Firefighters are blazing a trail in the bid to reduce the high number of false alarms.
The appointment of an “unwanted fire alarm champion” has resulted in a remarkable fall in the rate of unnecessary call-outs, particularly in hospitals.
Now fire chiefs across Scotland are studying the practice, adopted last year, with a view to following the Fife lead.
The champion contacts those responsible for each unwanted fire signal to discuss the activation and come up with strategies to reduce or eliminate further incidents.
The move has seen unwanted call-outs to Kirkcaldy’s Victoria Hospital alone fall by almost a third in the first quarter of this year.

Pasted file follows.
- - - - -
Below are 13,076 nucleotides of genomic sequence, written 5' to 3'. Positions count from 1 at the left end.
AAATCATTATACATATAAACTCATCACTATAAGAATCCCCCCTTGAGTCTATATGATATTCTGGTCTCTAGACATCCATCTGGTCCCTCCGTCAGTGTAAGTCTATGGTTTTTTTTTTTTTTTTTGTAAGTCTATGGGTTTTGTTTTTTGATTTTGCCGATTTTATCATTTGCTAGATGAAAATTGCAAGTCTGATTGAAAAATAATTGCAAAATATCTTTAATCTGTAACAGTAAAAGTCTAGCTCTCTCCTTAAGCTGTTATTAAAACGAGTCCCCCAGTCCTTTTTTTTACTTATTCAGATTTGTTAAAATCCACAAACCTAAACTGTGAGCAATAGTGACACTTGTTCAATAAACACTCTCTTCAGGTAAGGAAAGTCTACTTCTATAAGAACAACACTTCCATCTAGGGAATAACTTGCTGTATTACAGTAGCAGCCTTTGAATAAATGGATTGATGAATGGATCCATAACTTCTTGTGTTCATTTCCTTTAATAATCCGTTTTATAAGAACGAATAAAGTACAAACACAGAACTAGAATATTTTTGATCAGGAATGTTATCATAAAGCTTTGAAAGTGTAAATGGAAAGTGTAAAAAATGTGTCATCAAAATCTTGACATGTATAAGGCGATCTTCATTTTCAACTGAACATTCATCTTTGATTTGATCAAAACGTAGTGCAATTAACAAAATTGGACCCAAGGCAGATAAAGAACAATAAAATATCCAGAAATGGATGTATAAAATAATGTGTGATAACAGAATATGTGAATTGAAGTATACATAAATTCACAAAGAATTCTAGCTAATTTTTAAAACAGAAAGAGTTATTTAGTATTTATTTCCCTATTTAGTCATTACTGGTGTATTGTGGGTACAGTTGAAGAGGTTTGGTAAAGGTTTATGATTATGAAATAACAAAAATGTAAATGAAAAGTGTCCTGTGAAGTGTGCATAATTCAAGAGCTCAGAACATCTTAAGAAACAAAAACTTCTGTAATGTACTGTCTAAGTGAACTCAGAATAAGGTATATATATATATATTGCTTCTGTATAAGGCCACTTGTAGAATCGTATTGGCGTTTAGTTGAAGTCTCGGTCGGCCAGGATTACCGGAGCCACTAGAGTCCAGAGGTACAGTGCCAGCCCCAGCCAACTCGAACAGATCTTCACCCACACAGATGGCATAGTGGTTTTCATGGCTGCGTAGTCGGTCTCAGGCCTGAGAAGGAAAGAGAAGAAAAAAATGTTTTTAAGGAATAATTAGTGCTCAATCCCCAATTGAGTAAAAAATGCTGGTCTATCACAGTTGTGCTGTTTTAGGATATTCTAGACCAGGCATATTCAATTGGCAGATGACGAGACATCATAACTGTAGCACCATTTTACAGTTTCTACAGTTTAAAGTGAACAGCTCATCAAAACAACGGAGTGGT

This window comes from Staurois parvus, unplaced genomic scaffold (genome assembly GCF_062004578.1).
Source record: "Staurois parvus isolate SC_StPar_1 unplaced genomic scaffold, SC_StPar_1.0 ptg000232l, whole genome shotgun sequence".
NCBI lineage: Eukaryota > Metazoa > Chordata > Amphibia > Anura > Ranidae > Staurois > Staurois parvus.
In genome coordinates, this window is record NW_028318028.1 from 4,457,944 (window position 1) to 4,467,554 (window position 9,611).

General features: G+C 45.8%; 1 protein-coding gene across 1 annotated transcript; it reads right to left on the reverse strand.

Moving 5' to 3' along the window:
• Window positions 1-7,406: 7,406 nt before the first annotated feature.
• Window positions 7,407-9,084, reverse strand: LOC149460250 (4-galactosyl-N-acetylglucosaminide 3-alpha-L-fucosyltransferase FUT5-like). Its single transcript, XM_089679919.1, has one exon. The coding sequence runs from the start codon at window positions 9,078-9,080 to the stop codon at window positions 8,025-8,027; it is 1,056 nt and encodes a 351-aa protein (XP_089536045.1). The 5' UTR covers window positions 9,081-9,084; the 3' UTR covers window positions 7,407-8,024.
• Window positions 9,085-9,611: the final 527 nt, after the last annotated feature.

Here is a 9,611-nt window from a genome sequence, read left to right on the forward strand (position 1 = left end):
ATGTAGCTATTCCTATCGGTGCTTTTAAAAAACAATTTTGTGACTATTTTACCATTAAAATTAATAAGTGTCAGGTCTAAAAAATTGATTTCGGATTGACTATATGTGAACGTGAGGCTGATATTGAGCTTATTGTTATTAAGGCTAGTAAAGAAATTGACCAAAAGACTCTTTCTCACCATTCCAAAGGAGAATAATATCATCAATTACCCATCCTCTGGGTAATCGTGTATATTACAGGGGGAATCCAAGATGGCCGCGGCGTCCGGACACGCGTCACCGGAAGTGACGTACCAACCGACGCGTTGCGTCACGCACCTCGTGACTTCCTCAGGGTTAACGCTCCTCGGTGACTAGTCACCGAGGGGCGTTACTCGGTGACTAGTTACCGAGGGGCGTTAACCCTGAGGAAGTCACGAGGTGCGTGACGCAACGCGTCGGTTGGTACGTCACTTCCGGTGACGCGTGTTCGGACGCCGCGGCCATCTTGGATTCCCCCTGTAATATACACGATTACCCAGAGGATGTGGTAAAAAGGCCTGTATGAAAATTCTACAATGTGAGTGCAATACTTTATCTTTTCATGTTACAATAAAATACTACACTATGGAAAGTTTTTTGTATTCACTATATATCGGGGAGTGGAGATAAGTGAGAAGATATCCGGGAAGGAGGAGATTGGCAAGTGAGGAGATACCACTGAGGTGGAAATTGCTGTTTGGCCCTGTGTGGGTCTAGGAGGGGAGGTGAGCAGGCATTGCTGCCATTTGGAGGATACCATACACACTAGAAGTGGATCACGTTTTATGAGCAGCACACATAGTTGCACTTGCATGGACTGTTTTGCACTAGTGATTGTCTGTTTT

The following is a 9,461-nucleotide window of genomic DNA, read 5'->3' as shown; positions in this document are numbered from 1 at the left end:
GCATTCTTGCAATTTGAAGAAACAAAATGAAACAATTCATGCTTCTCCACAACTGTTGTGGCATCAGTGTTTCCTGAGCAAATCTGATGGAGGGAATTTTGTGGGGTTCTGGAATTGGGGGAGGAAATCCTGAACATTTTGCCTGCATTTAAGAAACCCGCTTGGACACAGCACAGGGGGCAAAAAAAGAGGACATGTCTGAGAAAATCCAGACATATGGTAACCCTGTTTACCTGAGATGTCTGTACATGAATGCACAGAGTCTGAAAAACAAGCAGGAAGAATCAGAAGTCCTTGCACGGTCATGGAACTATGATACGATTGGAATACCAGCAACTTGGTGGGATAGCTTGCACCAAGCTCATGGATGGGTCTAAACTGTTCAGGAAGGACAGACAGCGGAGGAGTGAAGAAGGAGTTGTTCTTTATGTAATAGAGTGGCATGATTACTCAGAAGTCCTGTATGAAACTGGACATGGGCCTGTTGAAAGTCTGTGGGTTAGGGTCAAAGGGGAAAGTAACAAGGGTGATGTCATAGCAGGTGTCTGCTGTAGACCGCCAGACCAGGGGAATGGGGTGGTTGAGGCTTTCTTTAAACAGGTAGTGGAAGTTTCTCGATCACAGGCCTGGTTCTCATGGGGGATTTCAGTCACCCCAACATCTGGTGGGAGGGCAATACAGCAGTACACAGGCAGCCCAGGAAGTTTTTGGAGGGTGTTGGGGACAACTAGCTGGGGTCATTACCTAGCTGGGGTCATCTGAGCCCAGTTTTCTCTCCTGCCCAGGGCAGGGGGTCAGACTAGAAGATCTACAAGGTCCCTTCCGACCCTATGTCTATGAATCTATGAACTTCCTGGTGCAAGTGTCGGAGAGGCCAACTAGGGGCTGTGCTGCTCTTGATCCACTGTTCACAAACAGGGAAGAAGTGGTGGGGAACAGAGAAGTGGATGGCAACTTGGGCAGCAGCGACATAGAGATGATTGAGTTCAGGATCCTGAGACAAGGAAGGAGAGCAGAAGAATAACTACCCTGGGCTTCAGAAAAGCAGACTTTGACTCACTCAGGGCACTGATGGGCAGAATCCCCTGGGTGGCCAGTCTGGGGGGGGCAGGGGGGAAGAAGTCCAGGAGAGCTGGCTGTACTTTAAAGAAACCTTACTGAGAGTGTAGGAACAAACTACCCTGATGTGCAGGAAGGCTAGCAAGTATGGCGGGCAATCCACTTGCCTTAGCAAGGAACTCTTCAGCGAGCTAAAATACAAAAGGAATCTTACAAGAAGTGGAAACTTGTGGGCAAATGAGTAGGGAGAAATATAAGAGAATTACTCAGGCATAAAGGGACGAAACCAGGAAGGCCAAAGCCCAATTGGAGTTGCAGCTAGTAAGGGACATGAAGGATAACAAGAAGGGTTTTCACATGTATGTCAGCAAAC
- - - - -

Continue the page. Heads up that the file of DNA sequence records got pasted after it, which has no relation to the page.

The region’s hospitals account for 19% of all false alarms due to the sensitivity of the alarm systems.
Kirkcaldy fire station manager Steven Thomson said: “The strategy, along with a number of others, has seen the numbers of unwanted fire alarm signals (UFAS) decrease significantly for the first time in five years.”
There were 256 unwanted alarm signals in the Kirkcaldy area in 2017-18, compared with 283 the previous year.
Mr Thomson said: “As soon as we get a number of false alarms to a premises we contact them to work to either change or alter the fire alarm system or replace the smoke detector with a heat detector. The results are remarkable.”